State v. Lawrence

Annotate this Case

700 S.W.2d 111 (1985)

STATE of Missouri, Respondent, v. Edward V. LAWRENCE, Appellant.

No. 49204.

Missouri Court of Appeals, Eastern District, Division Four.

October 1, 1985.

Motion for Rehearing and/or Transfer Denied November 12, 1985.

Application to Transfer Denied December 17, 1985.

Beth S. Ferguson, St. Louis, for appellant.

William L. Webster, Atty. Gen., Michael H. Finkelstein, Asst. Atty. Gen., Jefferson City, for respondent.

CRANDALL, Judge.

Defendant, Edward V. Lawrence, was found guilty by a jury of capital murder, § 565.001, RSMo (1978), and murder in the first degree, § 565.003, RSMo (1978). He was sentenced to life imprisonment without parole for fifty years for capital murder and to a consecutive term of life imprisonment for murder in the first degree. In this direct appeal defendant contends that the court erred in admitting certain identification testimony and in disqualifying jury panel members who stated that they would be unable to consider the death sentence. We affirm.

Since defendant does not challenge the sufficiency of the evidence, we will briefly review the facts in the light most favorable to the verdicts. Defendant and two other men forced their way into the male victim's apartment. They demanded drugs or money from him. After he told them where some drugs were, they forced him and two sisters who had been visiting him at the time to lie on the floor face down. As the three men continued to search the apartment, one of them shot and killed both the man who lived in the apartment and one of the sisters. As the three intruders were *112 leaving, they shot the surviving sister four or five times. Shortly thereafter, the victim's roommate returned. Seeing the ransacked apartment and two of the victims lying on the living room floor, he hurried out of the apartment building. Once outside, he encountered an acquaintance who told him that some men had gone around to the back parking lot. The roommate got into his car and pursued an automobile that was pulling off the lot. He was able to see three men, to get a good look at defendant who was driving the car, and to record the license plate number.

Defendant first challenges the failure of the trial court to suppress the identification testimony of the victim's roommate, because his out-of-court identification was unreliable and tainted his in-court identification of defendant. He alleges that the witness' identification of him in a police photo display was tainted because the witness remembered him, not from the day of the crime, but from a photo the witness had seen in a local newspaper, and from a conversation in which a friend told the witness that defendant had been involved in the murders.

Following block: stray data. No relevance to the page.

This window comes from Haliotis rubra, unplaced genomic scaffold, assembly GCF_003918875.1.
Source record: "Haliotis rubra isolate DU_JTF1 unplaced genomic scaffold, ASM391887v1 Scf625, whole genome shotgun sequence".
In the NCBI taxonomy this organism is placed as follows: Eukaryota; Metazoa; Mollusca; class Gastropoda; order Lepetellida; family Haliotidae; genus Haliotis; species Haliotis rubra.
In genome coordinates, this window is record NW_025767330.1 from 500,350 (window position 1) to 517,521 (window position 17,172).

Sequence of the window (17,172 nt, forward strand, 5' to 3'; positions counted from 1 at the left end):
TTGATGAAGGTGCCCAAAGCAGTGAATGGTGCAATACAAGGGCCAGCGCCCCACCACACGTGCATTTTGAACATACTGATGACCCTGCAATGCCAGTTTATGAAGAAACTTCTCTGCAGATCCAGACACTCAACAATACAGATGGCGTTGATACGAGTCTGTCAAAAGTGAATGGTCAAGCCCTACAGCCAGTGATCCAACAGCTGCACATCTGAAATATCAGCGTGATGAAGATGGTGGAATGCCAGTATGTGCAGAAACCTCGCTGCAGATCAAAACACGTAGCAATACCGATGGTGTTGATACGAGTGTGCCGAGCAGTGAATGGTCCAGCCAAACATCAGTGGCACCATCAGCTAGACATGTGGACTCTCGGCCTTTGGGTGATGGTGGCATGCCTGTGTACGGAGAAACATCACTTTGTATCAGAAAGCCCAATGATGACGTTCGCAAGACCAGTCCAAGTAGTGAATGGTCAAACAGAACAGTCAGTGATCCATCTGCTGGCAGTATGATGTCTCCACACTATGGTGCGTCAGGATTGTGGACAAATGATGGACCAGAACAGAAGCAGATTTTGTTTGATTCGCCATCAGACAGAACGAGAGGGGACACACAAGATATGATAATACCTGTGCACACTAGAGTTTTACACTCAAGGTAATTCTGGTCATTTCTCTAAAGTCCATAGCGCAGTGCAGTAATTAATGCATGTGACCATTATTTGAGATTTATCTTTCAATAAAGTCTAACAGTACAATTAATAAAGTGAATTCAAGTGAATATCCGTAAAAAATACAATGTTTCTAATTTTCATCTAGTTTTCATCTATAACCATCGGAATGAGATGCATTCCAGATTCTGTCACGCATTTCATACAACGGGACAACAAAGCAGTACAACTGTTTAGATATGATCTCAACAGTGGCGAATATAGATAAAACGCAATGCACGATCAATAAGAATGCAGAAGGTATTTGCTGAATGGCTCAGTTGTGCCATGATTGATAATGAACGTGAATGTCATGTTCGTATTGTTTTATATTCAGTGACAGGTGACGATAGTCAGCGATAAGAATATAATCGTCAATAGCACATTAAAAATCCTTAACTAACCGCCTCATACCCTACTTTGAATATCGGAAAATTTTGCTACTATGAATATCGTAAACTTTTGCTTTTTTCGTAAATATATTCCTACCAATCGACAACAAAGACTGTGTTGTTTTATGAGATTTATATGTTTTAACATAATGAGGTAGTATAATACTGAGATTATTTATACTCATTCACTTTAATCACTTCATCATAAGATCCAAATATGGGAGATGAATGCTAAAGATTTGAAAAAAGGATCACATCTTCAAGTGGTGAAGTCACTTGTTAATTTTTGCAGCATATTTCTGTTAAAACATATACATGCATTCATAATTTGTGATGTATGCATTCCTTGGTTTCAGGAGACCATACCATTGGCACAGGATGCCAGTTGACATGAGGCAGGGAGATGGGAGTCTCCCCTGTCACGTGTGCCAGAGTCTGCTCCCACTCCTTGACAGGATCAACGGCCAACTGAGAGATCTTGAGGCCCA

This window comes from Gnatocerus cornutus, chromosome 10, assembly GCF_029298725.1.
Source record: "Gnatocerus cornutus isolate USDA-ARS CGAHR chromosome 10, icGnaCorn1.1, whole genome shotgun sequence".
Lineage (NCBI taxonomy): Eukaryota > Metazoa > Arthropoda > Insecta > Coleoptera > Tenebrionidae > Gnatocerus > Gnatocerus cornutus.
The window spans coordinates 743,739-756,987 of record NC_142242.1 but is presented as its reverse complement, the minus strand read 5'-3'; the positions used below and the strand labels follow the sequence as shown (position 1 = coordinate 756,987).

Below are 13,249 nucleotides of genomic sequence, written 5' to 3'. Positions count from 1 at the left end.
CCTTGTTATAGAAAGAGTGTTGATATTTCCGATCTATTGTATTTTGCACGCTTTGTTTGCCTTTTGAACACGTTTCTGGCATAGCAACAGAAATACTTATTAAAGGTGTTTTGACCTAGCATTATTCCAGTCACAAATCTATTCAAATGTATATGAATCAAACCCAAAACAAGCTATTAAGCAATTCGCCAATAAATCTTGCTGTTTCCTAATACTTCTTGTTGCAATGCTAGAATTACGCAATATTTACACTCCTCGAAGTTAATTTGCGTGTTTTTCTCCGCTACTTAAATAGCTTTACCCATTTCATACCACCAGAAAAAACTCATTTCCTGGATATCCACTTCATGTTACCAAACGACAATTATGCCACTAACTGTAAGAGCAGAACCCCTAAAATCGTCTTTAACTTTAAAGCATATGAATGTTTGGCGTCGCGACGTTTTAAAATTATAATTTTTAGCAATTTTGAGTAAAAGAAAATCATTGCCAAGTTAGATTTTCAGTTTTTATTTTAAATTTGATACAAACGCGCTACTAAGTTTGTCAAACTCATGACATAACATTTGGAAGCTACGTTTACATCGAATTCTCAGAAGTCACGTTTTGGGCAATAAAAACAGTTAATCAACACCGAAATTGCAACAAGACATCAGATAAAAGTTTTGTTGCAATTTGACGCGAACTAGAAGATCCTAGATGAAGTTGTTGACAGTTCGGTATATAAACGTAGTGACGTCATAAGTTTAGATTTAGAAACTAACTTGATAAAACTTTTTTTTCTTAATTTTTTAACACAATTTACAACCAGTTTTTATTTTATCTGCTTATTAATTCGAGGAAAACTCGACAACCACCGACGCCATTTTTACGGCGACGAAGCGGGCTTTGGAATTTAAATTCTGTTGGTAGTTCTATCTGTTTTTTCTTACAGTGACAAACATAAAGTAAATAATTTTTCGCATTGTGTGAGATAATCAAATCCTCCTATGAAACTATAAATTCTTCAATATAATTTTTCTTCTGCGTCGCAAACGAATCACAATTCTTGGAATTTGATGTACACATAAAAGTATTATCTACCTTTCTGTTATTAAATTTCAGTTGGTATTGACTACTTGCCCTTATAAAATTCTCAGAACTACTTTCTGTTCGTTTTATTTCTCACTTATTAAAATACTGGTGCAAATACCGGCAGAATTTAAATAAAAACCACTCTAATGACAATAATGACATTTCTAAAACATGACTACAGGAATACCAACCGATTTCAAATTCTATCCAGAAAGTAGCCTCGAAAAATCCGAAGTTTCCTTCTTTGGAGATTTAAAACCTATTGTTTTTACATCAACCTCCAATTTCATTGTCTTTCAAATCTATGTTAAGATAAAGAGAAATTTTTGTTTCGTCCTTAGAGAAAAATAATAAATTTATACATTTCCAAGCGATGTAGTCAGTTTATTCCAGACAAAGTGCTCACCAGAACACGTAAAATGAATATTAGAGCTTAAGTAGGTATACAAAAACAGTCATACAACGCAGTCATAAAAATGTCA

We find no error in overruling the motion to suppress the identification testimony. Defendant contends that, under the "totality of the circumstances" test, the identification procedures would prove unreliable. See State v. Grounds, 676 S.W.2d 10, 11 (Mo.App.1984). In a case in which the identification procedures are challenged as unreliable, the admissibility of the identification is determined by balancing the likelihood of irreparable misidentification against the necessity for the government to use the identification procedures questioned. Simmons v. United States, 390 U.S. 377, 88 S. Ct. 967, 19 L. Ed. 2d 1247 (1968); Stovall v. Denno, 388 U.S. 293, 87 S. Ct. 1967, 18 L. Ed. 2d 1199 (1967). In this case, however, defendant has not claimed that the police used any improper identification procedures. When the source of the alleged taint is not governmental, the balancing test under Stovall and Simmons is not applicable. United States v. Peele, 574 F.2d 489, 491 (9th Cir.1978). It is for the trier of fact to determine the extent to which nongovernmental sources have influenced the perception or memory of a witness. State v. Little, 674 S.W.2d 541, 542 (Mo. banc 1984); United States v. Zeiler, 470 F.2d 717 (3rd Cir.1972). We recognize that a case might arise in which an identification of a defendant is so clouded by outside nongovernmental sources as to be totally unreliable as a matter of law; but that level of doubt is not reached in this case. Here the witness was subject to full cross-examination regarding the alleged suggestive influences. He testified that his identification of defendant was not swayed by the extrinsic events. Defendant's first point is denied.

Defendant next challenges the striking for cause of five members of the jury panel who responded during voir dire that they could not consider the death penalty if defendant was found guilty of capital murder. Since this point was not preserved by objection at trial or included in defendant's motion for new trial, our review is limited to plain error. Rule 30.20.

Defendant asserts that the exclusion of the jury panel members from the jury created a conviction-prone jury and violated his sixth amendment right to a fair cross section of the community.[1] Missouri follows current United States Supreme Court cases holding that the State may constitutionally exclude prospective jurors who cannot consider the death penalty as a possible punishment. See State v. Nave, 694 S.W.2d 729 (Mo. banc 1985); State v. Malone, 694 S.W.2d 723 (Mo. banc 1985). We therefore find no error, plain or otherwise. Defendant's second point is denied.

The judgment of the trial court is affirmed.

KELLY, and CRANDALL, JJ., concur.

NOTES

[1] Defendant cites Grigsby v. Mabry, 758 F.2d 226 (8th Cir. en banc 1985), petition for cert. granted sub nom. McCree v. Lockhart, ___ U.S. ___, 106 S. Ct. 59, 88 L. Ed. 2d 48.